Germany: Next chancellor will be ‘compromise candidate’ says Parry
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Former rear admiral and managing director of Merl House Consultants Dr Chris Parry spoke to Express.co.uk and predicted the new German Chancellor would likely be a “compromise” candidate as he explained it would be difficult following Angela Merkel’s long time in office. The chancellor candidates for the German elections, due to be held on September 26, have been marred with controversies ranging from CDU’s Armin Laschet laughing during a sober German flood briefing to Green candidate Annalena Baerbock being accused of plagiarism. Dr Parry added while no clear strong chancellor candidate exists, he claimed as the new leader tries to follow in the footsteps of Ms Merkel, Germany will see its international influence in Europe diminished.
Chancellors in Germany are picked by elected representatives and typically, in Ms Merkel’s case, the dominant party tends to get their candidate appointed.
Ms Merkel, who was the party leader of the Christian Democratic Union (CDU), has been Chancellor since 2005.
The CDU/CSU have controlled the Bundestag since Ms Merkel’s leadership but question marks have been raised for Armin Laschet who took over as CDU party leader earlier this year.
Dr Parry spoke to Express.co.uk and forecast the lack of a clear chancellor candidate would harm Germany for the next few years.
He explained: “I think the next chancellor in Germany is going to be a compromise candidate.
“And I think they will have to seek support from a wide spectrum of political views.
“It’s going to take a while for any chancellor to establish his or her authority and until that happens, Germany is going to be a weak player within European Union.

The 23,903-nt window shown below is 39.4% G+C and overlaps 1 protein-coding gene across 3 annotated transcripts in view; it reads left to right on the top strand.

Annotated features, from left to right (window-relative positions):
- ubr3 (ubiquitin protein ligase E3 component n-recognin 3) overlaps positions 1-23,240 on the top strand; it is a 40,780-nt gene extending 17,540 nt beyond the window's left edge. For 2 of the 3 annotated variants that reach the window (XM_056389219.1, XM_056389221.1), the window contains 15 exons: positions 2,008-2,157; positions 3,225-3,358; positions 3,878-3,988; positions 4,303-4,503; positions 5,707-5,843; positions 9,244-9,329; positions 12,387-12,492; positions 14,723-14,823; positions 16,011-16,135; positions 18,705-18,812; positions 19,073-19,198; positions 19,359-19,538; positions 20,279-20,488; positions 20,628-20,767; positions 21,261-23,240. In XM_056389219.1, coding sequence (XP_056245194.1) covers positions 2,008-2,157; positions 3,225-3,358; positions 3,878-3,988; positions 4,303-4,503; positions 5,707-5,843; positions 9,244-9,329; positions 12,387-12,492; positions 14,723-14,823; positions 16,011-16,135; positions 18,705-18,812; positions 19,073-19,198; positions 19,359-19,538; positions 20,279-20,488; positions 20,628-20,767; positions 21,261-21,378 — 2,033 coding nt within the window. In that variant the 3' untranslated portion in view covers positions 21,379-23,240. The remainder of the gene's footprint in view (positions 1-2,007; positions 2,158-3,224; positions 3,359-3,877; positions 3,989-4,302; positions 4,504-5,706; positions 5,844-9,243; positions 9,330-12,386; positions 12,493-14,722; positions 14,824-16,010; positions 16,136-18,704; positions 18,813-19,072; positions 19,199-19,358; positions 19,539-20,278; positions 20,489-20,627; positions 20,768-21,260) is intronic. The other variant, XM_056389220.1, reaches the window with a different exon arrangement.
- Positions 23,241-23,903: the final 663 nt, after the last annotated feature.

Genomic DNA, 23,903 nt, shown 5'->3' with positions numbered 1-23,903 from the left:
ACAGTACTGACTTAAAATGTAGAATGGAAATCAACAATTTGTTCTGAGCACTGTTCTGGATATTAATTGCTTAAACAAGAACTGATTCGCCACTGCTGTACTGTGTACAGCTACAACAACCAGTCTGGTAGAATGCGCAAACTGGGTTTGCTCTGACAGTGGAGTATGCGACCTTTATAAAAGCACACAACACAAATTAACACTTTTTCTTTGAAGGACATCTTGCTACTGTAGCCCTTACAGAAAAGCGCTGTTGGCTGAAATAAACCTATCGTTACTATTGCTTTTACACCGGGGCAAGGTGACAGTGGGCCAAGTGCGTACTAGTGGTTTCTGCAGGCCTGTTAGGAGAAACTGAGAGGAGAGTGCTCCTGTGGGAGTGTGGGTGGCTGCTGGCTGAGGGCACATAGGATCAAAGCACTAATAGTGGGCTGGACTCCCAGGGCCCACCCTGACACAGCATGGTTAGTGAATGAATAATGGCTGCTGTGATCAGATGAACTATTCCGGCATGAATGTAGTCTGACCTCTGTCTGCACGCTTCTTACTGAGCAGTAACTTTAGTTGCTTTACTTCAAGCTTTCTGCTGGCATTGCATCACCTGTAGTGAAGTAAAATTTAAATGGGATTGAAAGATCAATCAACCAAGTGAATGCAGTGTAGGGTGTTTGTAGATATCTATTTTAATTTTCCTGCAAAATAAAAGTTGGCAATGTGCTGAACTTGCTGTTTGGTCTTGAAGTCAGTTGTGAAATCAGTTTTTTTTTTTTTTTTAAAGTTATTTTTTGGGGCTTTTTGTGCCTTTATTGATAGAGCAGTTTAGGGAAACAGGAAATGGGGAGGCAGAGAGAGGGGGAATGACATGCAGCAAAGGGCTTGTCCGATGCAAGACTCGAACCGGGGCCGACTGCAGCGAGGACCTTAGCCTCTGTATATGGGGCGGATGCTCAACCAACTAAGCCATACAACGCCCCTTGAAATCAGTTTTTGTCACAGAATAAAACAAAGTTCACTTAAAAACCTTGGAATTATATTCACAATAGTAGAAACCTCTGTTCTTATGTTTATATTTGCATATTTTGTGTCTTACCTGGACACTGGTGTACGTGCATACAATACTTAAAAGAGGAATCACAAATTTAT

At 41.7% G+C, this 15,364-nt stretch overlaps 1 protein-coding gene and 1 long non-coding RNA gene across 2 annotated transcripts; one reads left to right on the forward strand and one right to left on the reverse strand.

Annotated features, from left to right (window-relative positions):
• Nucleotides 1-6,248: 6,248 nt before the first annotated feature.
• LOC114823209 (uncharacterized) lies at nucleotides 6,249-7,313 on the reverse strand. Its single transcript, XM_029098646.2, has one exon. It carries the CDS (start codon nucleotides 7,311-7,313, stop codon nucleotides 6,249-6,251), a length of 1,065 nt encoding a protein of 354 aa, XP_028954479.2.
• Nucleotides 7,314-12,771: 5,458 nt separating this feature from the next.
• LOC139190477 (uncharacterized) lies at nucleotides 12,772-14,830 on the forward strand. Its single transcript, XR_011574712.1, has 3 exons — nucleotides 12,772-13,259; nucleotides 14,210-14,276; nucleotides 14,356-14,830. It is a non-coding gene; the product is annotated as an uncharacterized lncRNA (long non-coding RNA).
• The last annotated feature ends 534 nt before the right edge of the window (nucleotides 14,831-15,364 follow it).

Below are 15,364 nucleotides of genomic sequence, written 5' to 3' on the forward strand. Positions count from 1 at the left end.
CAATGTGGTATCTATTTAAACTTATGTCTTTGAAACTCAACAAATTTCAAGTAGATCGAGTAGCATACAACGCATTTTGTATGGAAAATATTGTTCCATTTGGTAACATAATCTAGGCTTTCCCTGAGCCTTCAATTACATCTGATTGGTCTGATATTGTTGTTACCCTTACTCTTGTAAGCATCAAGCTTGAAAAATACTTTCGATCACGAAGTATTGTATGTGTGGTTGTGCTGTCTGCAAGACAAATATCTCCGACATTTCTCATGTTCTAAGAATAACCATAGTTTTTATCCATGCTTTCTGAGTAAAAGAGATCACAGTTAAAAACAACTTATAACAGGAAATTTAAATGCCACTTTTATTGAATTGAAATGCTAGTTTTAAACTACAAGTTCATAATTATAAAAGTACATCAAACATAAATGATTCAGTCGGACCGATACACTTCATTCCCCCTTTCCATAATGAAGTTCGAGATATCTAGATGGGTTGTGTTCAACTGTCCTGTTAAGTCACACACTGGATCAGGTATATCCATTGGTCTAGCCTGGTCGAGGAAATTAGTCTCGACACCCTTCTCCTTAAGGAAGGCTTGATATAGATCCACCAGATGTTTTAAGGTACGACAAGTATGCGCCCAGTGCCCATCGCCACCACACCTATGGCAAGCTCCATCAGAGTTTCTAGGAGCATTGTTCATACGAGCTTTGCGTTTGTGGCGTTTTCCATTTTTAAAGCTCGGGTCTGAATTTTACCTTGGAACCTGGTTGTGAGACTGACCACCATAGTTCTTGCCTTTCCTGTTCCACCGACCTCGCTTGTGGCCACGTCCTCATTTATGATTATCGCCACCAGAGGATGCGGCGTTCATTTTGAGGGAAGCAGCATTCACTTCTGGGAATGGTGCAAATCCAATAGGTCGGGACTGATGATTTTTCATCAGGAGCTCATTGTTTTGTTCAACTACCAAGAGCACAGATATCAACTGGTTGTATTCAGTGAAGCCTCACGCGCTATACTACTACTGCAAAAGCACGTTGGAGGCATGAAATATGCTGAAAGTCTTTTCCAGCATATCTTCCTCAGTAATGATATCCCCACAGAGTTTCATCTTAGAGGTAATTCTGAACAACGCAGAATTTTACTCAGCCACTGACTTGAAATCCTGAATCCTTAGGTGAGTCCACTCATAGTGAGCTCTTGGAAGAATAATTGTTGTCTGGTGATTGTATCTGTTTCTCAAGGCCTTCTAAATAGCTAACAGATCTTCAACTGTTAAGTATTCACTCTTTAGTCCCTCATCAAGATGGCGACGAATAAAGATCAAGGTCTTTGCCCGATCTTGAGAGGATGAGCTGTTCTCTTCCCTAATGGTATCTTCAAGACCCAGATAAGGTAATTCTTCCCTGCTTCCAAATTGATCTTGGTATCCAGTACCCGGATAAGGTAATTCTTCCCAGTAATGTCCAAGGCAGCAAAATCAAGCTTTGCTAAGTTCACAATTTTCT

“More generally, the whole constitution is founded on consensus agreements and until you actually have a figure that frankly has the status of a statesperson, Germany won’t be able to assert itself either on the world stage or indeed within Europe.”
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Armin Laschet was voted to be the replacement CDU/CSU party leader back in January, beating the popular Bavarian state minister Markus Soder.
Analysts say Mr Laschet and Ms Merkel are closely politically aligned with his supporters believing he will continue on the work of Ms Merkel once she has left politics.
But Mr Laschet has been criticised for being lesser than Ms Merkel during his public appearances with opponents stating he lacks the character and presence of the experienced German leader.
Footage of Mr Laschet visiting flood victims in Germany earlier this year saw him laughing in the background as a speech was being made about the destruction.
Germans were outraged at the video with the hashtag “Laschetlaughing” trending.
Many also compare him with Ms Merkel and believe he struggles in comparison.
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Mr Laschet is also the prime minister of Germany’s North Rhine-Westphalia with some citizens blaming him for their problems.
All this means is his chances for chancellorship are thinning by the day, especially if the CDU/CSU come out of the September elections with a poor result.
Green chancellor candidate Annalena Baerbock received glowing praise back in May when she announced her surprise chancellor campaign.
However, much like Mr Laschet, Ms Baerbock has suffered controversy after she was accused of plagiarism and was also accused of lying about her qualifications.
Supporters and critics of Ms Baerbock however claim German media has been uncharacteristically unkind to her as she accused newspapers of asking her sexist questions about her skills.
Social Democrat (SPD) leader Olaf Scholz who is also the current vice-chancellor has also been tipped to replace Ms Merkel with polls suggesting he is considered a safe pair of hands for the role.
Mr Scholz and Ms Merkel have also been politically close on topics, like she is with Mr Laschet, with some party representatives hoping he can continue the work of Ms Merkel when she leaves.
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